Mary you may have to brace yourself for the fight them...but do so and try hard not to allow anger into it...Base fact and keep basing fact ;)
Congratulations Mary, for securing CHC. You surely made a right decision for him.
Hi Mary,

I suggest contacting the Challenging Behaviour Foundation http://www.challengingbehaviour.org.uk They offer support to families in similiar situations to yours and understand how the wrong setting can trigger what is then considered to be challenging behaviour.

I would also suggest getting your son an advocate, they will be able to put forward the case of why being at home is best e.g. seizures better managed, people who know him well so are able to support his need for routine, his sensory needs, understand his attempts at communicating etc etc They will be another person on your side.

Melly1
Read the Framework, and then look at you local CCCG website - I know Hampshire has a special section all about where someone is cared for, and if it meets various human rights to have a different from normal placement it's OK to pay an extra 10% above the usual rate. It's a while ago since I looked at all this for mum, so you need to do a bit of up to date research. Then print off the bits which apply and tell them what their own documents say. Often, they are not as familiar as they should be with their own policies. They can argue with your opinion but can't argue against their own policies. Believe me, this works. (A long time ago I studied law).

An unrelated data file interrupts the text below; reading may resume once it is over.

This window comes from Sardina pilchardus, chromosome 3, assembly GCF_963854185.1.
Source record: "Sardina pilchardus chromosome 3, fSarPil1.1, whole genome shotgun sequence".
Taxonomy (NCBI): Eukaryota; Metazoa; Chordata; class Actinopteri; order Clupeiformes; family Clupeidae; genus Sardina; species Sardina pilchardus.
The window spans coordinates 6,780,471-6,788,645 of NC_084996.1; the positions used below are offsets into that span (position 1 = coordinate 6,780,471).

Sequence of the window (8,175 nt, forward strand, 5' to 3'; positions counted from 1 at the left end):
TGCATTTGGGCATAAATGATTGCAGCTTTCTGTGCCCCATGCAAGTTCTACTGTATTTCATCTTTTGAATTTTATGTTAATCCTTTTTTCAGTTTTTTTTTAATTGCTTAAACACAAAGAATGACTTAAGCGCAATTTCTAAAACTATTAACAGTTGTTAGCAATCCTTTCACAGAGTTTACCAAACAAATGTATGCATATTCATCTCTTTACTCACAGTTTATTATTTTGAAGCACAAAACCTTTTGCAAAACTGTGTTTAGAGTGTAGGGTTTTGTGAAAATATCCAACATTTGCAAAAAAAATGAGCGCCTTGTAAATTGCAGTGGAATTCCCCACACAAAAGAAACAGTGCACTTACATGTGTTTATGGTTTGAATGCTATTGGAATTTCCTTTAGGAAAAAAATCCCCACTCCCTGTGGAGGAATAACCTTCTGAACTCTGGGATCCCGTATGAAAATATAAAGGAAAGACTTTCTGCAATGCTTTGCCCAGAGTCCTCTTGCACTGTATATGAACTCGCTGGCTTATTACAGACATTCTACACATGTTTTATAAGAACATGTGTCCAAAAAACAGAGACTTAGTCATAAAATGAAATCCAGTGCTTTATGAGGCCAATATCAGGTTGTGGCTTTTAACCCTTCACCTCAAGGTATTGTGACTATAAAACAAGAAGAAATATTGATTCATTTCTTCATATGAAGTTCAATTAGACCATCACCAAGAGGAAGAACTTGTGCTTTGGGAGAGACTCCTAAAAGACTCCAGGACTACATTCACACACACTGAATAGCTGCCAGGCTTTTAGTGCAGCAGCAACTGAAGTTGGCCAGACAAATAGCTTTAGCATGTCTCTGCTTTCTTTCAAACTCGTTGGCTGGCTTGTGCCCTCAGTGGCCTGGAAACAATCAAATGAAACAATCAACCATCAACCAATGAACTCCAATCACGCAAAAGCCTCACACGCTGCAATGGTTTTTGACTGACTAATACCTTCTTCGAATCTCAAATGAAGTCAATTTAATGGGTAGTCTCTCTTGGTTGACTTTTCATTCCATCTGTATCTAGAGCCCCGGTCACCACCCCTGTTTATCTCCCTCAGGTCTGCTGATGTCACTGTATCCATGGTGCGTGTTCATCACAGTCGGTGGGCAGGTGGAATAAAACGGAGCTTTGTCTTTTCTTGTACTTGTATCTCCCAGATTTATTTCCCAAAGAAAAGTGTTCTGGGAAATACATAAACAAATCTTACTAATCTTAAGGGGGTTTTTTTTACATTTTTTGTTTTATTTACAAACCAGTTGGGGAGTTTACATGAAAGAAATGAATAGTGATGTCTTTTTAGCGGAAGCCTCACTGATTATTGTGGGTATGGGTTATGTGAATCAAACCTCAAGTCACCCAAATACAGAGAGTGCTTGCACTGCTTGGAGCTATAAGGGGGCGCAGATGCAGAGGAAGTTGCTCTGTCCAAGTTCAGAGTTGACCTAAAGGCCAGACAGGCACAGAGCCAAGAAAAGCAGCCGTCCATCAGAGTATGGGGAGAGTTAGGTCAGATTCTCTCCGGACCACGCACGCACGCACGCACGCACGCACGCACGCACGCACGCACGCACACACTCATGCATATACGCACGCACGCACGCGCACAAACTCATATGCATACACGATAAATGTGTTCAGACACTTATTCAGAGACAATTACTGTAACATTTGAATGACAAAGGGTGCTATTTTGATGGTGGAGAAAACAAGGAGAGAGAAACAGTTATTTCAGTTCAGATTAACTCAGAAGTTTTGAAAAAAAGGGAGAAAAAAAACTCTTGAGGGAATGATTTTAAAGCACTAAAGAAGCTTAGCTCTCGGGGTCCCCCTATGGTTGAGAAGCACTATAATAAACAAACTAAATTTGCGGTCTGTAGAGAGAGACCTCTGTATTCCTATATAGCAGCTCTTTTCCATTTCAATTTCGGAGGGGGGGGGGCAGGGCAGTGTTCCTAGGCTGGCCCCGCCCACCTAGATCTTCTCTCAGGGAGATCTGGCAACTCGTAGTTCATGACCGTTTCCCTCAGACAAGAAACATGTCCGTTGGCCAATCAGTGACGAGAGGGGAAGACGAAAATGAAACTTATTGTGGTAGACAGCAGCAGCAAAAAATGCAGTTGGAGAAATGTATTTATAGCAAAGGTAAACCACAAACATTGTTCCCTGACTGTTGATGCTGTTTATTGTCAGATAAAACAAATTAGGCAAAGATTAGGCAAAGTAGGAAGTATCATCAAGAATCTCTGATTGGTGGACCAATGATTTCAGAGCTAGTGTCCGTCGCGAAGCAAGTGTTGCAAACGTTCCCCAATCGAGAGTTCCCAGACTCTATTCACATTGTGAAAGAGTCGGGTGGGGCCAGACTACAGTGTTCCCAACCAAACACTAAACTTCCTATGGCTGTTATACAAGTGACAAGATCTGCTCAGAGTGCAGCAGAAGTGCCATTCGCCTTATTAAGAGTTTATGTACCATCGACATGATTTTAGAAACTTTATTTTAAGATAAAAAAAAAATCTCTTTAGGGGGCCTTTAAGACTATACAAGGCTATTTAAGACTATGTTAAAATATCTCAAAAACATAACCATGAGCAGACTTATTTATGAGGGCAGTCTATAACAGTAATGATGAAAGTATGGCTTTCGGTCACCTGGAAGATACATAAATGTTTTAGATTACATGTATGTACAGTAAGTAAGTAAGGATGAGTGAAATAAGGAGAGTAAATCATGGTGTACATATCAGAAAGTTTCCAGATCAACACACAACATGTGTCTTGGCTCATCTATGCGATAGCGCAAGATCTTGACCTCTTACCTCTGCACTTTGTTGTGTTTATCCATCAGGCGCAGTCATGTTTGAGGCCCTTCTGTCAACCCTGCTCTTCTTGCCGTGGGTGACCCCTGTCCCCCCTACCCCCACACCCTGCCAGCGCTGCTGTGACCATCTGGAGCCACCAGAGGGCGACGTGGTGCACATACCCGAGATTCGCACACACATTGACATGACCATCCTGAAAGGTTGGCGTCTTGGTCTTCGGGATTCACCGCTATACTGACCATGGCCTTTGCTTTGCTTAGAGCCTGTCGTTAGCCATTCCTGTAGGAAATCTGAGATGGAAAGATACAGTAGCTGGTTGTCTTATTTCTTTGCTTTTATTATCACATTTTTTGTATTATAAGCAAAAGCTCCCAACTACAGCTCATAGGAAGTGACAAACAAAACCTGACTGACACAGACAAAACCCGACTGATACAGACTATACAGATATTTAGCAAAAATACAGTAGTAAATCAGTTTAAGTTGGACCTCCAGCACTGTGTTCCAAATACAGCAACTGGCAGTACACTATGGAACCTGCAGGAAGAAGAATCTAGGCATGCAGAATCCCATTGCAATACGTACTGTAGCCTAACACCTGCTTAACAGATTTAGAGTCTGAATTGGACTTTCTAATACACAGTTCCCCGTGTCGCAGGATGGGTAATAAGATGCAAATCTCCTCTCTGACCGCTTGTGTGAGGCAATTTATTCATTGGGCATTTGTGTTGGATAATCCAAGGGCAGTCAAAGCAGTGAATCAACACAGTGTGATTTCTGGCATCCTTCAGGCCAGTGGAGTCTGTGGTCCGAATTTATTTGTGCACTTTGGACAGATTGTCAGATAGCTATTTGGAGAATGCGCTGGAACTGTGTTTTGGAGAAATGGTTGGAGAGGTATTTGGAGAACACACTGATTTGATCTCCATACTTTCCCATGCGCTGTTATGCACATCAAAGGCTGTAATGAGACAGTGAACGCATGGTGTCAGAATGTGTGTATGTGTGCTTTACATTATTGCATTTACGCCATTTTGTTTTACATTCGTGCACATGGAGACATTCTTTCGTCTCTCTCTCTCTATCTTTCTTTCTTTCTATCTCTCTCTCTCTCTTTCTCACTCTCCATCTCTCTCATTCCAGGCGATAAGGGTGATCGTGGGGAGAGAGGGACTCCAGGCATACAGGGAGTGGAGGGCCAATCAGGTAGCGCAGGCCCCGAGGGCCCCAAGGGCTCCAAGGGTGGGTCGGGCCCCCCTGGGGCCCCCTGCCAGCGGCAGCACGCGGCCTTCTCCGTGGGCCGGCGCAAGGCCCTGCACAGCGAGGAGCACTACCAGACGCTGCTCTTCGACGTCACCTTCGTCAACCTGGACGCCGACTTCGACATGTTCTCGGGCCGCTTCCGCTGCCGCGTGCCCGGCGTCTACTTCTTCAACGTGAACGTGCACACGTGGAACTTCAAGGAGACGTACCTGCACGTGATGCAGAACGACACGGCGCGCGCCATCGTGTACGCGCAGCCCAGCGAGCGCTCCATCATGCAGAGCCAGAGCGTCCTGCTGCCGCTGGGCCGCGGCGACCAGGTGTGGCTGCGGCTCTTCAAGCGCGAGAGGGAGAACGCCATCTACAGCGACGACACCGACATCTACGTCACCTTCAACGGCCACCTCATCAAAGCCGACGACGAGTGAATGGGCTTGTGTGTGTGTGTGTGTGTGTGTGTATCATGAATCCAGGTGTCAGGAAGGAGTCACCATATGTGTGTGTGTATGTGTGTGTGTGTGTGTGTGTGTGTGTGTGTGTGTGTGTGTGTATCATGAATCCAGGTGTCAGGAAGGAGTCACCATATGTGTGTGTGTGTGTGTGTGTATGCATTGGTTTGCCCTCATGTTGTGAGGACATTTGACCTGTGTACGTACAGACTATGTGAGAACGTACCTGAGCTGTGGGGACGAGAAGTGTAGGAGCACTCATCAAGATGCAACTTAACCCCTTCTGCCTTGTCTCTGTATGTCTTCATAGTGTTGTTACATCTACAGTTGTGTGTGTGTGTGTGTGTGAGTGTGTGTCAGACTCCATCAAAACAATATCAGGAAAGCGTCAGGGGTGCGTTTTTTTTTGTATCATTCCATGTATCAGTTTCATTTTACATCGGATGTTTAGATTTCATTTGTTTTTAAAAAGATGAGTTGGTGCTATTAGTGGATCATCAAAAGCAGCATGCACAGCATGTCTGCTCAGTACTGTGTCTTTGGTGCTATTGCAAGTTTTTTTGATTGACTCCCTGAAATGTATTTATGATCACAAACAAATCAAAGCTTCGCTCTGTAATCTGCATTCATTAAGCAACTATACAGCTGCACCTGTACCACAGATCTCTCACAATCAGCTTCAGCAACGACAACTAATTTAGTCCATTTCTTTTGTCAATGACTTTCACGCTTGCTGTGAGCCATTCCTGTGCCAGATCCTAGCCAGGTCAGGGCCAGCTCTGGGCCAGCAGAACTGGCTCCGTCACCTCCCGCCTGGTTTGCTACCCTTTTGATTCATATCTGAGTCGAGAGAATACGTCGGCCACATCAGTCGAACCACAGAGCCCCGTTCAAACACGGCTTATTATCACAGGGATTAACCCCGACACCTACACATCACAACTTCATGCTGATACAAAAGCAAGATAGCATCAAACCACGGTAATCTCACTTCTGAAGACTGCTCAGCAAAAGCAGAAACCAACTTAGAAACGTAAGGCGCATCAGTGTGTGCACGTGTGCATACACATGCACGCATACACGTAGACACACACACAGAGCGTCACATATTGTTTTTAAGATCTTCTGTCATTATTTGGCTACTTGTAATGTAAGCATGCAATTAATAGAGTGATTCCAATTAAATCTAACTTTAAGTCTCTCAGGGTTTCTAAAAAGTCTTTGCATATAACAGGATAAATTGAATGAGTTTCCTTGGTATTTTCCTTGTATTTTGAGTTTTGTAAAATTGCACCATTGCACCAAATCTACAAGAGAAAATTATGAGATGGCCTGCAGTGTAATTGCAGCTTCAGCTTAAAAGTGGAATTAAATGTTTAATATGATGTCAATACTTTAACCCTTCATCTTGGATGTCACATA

Thanks everyone for the help. Bowlingbun I checked out the CCG website and very clearly my son should receive a personal budget and not a commissioned service, been up so late reading and printing but knowledge is everything. Wish I'd known before I went to the assessment but wasn't really expecting them to agree in the first place!